Oil giant Shell bets on electric cars

Tesla's Model 3 is an electric car for the masses
Tesla's Model 3 is an electric car for the masses

One of the world's largest fossil fuel companies is betting on electric cars.

Royal Dutch Shell (RDSA) revealed a deal on Thursday to acquire NewMotion, one of Europe's largest electric vehicle charging providers. NewMotion specializes in converting parking spots into electric charging stations. The Dutch firm has more than 30,000 electric charge points in Europe.

The acquisition, Shell's first in this space, shows how Big Oil is being forced to confront the long-term threat posed by electric cars and efforts to phase out gasoline and diesel vehicles.

"This is a way of broadening our offer as we move through the energy transition," Matthew Tipper, Shell's vice president of new fuels, told CNNMoney in an interview. "It's certainly a form of diversification."

That may be an understatement. Consider that NewMotion says its founding mission was to "contribute to a cleaner world by eradicating fossil fuels." Now, it will be owned by one of the world's largest fossil fuel companies, albeit one that is investing more on renewable energy.

NewMotion CEO Sytse Zuidema said the deal will speed his company's growth by giving it access to Shell's vast rolodex of corporate clients and industry contacts.

"We are here not to fuel cars with petrol, but with electricity," Zuidema said.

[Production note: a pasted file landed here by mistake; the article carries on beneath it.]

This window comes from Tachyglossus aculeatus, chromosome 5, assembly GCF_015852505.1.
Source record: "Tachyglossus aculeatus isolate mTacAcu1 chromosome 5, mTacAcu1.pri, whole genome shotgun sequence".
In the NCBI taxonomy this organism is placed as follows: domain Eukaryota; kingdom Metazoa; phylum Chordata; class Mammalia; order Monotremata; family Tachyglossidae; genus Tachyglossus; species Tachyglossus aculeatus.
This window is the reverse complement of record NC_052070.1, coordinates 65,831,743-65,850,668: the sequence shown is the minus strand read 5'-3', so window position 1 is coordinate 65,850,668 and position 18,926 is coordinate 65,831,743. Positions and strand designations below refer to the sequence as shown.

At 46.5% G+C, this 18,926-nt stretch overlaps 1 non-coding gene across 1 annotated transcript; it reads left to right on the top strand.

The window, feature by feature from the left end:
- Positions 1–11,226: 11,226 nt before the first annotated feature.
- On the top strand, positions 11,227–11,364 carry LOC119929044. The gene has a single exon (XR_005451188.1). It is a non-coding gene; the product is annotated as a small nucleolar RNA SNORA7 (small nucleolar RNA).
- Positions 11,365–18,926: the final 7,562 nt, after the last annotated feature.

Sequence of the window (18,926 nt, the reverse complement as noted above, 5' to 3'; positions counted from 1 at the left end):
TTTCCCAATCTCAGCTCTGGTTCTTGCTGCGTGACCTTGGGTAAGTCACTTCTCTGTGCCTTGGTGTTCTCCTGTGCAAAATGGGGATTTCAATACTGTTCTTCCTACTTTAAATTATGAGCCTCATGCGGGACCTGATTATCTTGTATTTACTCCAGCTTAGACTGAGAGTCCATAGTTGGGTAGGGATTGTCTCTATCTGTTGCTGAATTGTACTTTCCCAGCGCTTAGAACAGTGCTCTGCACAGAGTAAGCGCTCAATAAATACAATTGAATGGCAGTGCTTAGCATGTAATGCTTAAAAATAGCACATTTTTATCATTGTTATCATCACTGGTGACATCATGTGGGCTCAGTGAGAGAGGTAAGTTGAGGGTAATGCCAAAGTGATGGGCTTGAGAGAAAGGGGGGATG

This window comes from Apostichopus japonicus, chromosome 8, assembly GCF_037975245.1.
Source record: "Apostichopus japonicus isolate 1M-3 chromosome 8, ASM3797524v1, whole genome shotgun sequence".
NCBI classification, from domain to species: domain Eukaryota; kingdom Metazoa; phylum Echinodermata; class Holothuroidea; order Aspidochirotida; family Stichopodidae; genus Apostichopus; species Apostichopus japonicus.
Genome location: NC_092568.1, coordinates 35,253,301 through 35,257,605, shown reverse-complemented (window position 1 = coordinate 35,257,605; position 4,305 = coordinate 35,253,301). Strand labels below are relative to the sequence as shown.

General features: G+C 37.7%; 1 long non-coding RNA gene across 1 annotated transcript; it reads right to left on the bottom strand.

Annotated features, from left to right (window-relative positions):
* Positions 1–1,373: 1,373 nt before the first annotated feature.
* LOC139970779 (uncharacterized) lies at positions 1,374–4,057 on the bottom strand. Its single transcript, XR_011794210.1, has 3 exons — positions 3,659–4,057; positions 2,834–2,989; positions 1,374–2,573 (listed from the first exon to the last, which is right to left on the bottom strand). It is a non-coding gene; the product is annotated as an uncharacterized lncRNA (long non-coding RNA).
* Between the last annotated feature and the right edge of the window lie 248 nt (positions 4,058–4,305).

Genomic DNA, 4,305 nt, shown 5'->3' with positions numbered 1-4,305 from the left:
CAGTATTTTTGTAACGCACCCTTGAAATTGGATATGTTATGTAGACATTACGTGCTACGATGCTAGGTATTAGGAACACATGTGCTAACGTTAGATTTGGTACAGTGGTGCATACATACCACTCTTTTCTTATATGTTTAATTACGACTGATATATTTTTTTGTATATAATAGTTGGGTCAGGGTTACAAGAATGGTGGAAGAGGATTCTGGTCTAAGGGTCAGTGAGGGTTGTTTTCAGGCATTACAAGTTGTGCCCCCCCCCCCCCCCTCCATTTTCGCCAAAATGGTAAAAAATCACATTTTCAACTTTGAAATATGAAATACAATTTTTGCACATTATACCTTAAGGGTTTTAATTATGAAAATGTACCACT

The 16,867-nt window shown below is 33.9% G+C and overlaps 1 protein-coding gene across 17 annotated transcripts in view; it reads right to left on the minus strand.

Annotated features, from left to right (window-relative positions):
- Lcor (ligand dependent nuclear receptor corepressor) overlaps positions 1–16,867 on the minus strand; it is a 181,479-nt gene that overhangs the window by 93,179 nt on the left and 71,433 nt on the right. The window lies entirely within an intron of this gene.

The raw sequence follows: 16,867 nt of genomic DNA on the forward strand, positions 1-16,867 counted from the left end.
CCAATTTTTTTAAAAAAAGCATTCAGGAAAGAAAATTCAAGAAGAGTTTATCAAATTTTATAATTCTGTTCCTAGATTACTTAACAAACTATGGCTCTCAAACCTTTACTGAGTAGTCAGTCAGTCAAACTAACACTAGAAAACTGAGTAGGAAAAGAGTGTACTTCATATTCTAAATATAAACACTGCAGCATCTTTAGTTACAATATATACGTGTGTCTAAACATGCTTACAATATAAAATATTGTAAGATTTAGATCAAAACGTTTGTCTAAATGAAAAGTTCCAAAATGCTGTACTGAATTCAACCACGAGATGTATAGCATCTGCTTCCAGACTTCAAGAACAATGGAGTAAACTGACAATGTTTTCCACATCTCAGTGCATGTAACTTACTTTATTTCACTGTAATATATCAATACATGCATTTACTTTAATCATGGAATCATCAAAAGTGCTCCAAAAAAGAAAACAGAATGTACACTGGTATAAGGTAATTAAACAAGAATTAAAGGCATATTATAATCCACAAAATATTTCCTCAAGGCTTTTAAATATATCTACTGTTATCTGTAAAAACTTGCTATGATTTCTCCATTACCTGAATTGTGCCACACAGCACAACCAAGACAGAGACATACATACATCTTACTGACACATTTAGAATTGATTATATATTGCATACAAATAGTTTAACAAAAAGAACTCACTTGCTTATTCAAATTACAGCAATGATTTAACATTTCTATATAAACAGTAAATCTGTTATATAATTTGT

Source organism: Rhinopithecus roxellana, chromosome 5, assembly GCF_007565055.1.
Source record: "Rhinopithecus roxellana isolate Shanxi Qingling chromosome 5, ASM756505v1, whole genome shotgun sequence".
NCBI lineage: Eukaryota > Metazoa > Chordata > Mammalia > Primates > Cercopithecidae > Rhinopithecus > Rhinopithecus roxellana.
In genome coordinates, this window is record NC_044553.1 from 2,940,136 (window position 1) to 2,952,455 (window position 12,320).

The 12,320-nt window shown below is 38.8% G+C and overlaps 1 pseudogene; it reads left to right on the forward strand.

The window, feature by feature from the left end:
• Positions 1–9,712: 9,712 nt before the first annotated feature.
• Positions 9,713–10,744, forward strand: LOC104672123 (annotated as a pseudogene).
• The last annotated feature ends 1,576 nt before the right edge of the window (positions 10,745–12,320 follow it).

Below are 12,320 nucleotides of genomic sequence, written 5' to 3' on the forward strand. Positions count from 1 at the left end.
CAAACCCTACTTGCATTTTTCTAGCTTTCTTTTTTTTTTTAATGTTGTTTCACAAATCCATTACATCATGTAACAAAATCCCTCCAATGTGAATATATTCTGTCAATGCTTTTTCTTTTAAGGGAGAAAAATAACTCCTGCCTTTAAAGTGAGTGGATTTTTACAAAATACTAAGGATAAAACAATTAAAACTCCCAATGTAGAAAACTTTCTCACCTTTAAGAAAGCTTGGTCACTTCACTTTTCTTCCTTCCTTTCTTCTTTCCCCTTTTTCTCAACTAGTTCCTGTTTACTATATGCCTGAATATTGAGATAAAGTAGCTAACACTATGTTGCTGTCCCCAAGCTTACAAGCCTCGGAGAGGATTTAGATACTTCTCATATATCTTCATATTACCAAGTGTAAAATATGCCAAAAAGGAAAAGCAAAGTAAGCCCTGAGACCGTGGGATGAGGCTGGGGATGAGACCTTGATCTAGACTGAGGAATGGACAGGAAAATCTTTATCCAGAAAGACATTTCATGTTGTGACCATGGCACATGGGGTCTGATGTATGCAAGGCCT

European oil companies, including Shell and rivals like BP (BP) and Total (TOT), have been far quicker than their U.S. rivals to invest in renewables like solar, wind and now even electric car charging.

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That makes sense because European investors and governments have been cracking down on oil's most reliable customer: the internal combustion engine. Norway, France, Germany and the U.K. have all announced efforts to phase out vehicles powered solely by fossil fuels.

Shell is based in The Netherlands, where electric cars are popular and the government has set a target to boost sales even further.

"We feel closer to it," said Tipper. "The degree to which electrification is changing mobility is very, very apparent here. It leads to this mindset."

By contrast, President Trump has rolled back environmental regulations and promised to withdraw the U.S. from the Paris climate accord.

Nonetheless, the rise of Tesla (TSLA) and push by Volkswagen (VLKAF), Honda (HMC) and others into electric cars have negative long-term implications for oil companies.

Barclays warned in a recent report that by 2025 oil demand could be lowered by 3.5 million barrels per day due to electric vehicles and increased fuel efficiency on conventional autos. If electric vehicles become one-third of the car market by 2040, oil demand could drop by 9 million barrels per day from today's levels, Barclays estimates.

"Somewhere along the way, we will hit peak oil demand. But we're a long ways away from that," said Brian Youngberg, senior energy analyst at Edward Jones.

Related: California cities want Big Oil to pay for climate change costs

While electric cars have gained in popularity, they remain a small slice of the overall market. Further gains could be limited by concerns about high costs and limited battery life.

Still, it makes sense for energy companies to start preparing for renewables now, or else they risk falling behind. Big Oil needs to spend $350 billion on wind and solar by 2035 in order to have their renewable market share match the 12% they current hold in oil and gas, according to consulting firm Wood Mackenzie.

Yet ExxonMobil (XOM), Chevron (CVX) and other major U.S. oil companies have not meaningfully invested in renewables. Expect that to change in the coming years.

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